If you are over 50, here are 4 questions you should ask about shingles

If you had chickenpox before your 40th birthday, then it is worth knowing about the symptoms of shingles. The chickenpox virus sits dormant in the nerve cells near the spine, but can become active again, causing shingles (also known as herpes zoster).

  1. What are the symptoms?
    The virus can reappear in people under stress or with poor immunity and often in those over 50 years. The first sign of shingles is usually a burning, tingling or sensitive feeling, followed by a red rash with fluid-filled blisters as a single stripe around one side of your torso. The blisters can be very painful and may burst and take some time to heal. Sometimes the pain lasts for many months after the skin has healed while the nerve recovers. This is called post-herpetic neuralgia and the pain can feel sharp and burning.

  2. Do I need to see my doctor?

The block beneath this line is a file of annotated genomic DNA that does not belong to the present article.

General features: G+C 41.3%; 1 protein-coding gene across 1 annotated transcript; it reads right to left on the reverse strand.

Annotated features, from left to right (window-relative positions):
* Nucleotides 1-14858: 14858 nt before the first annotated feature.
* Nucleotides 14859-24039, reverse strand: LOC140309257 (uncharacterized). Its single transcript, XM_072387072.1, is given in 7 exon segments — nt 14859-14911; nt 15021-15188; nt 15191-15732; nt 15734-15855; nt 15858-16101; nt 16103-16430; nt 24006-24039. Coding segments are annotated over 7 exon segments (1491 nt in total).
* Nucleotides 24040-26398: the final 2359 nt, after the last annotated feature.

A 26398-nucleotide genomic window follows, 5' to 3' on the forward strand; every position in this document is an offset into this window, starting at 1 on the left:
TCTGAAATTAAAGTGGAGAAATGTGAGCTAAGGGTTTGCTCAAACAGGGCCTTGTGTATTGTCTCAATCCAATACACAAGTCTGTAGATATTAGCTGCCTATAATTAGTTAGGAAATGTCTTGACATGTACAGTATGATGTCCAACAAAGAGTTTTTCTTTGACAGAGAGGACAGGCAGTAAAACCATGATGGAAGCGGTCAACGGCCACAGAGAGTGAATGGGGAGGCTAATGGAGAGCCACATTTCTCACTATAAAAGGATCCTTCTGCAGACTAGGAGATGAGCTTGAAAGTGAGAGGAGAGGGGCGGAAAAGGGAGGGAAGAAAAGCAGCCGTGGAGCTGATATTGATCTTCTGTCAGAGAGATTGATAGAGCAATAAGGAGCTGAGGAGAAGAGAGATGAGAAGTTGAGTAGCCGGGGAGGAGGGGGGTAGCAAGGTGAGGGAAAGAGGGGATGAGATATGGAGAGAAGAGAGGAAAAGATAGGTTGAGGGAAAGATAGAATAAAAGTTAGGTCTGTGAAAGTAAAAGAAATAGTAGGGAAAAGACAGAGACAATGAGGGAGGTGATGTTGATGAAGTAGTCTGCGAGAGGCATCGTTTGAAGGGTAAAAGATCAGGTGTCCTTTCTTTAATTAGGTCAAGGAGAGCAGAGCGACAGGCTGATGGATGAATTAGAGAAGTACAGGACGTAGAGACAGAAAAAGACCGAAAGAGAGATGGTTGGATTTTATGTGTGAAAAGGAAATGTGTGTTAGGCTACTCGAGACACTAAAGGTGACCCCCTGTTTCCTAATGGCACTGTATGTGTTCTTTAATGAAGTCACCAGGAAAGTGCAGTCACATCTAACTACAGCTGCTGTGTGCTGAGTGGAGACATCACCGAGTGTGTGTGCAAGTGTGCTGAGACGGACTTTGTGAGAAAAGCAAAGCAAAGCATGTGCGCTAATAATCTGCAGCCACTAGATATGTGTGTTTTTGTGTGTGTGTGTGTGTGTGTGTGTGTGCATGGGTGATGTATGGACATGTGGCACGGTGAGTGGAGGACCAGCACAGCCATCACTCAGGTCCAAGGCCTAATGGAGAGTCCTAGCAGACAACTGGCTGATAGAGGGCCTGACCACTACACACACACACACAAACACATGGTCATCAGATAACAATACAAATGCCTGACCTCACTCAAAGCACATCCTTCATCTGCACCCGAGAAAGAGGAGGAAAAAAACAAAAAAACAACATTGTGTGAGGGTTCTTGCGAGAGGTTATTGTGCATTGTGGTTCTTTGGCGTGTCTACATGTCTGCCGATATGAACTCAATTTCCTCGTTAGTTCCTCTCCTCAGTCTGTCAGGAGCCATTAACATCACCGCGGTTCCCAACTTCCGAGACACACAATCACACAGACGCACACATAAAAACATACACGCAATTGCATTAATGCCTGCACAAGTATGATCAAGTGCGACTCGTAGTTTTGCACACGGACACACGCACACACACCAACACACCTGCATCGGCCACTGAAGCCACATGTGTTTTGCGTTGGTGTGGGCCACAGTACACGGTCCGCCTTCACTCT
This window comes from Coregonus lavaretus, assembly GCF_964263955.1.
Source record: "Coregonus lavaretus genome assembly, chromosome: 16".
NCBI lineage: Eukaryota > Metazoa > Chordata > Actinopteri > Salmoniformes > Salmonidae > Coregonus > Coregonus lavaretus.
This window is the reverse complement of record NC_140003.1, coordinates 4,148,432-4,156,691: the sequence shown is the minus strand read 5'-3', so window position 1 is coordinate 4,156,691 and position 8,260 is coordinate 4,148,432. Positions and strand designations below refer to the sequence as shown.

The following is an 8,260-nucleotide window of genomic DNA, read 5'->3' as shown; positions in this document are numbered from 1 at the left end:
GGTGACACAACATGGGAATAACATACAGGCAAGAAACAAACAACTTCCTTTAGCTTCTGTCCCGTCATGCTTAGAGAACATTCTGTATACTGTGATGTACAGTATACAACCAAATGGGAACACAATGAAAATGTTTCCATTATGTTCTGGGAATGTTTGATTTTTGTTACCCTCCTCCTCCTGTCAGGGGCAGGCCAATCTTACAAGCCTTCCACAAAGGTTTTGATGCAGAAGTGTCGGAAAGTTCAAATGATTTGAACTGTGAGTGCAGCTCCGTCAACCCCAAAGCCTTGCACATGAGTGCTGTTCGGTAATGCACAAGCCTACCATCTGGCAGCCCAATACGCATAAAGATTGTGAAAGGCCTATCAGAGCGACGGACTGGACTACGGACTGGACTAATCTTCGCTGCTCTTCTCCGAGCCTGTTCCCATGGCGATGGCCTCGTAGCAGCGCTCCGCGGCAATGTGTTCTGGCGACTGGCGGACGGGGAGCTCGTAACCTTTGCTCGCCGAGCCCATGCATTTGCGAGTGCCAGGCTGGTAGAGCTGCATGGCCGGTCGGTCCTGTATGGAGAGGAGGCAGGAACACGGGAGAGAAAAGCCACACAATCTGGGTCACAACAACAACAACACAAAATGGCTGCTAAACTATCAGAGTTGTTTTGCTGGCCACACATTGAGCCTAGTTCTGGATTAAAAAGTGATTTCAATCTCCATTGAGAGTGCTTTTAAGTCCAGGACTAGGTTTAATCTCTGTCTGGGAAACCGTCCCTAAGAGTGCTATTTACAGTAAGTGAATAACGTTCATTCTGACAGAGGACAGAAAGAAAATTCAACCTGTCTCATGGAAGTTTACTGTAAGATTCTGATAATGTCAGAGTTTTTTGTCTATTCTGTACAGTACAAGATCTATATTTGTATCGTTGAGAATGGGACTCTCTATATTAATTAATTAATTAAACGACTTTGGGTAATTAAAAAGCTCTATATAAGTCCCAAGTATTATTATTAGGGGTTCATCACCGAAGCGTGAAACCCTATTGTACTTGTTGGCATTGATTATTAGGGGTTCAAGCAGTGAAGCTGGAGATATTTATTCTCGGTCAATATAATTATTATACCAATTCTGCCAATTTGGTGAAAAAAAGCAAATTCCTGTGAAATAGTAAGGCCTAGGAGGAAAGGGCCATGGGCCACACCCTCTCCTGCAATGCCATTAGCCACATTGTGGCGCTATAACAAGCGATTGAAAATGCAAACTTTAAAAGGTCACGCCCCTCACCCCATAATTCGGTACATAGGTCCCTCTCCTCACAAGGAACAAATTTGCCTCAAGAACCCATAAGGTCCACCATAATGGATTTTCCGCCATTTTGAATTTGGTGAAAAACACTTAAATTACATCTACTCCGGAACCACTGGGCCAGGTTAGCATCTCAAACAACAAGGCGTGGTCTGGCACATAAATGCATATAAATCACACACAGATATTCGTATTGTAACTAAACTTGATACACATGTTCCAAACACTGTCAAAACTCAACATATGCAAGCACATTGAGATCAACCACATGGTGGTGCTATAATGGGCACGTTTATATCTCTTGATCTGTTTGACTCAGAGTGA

As soon as you believe that you may have shingles, yes absolutely, see your doctor immediately. If diagnosed early,
    antiviral medicines can be prescribed to control the symptoms, ease the rash and minimise damage to nerves. They can help to prevent the pain from lasting as long.

  3. What treatments are available?
    As well as antiviral medicines, it is important to start taking pain relief. Initially the pain may
    be relieved by over-the-counter analgesics but if it’s severe, stronger medicines may be recommended. Some specific creams are available, and these may help to relieve most of the pain, allowing you to top up with oral medicines as needed. It is a good idea to cover the rash to keep it clean and dry to reduce your risk of developing an infection or the virus spreading.

  4. Can I prevent it?
    Yes, there is now a vaccine available which is funded
    for people aged 65 years ongoing and for those 66–80 years until 31/12/2021.



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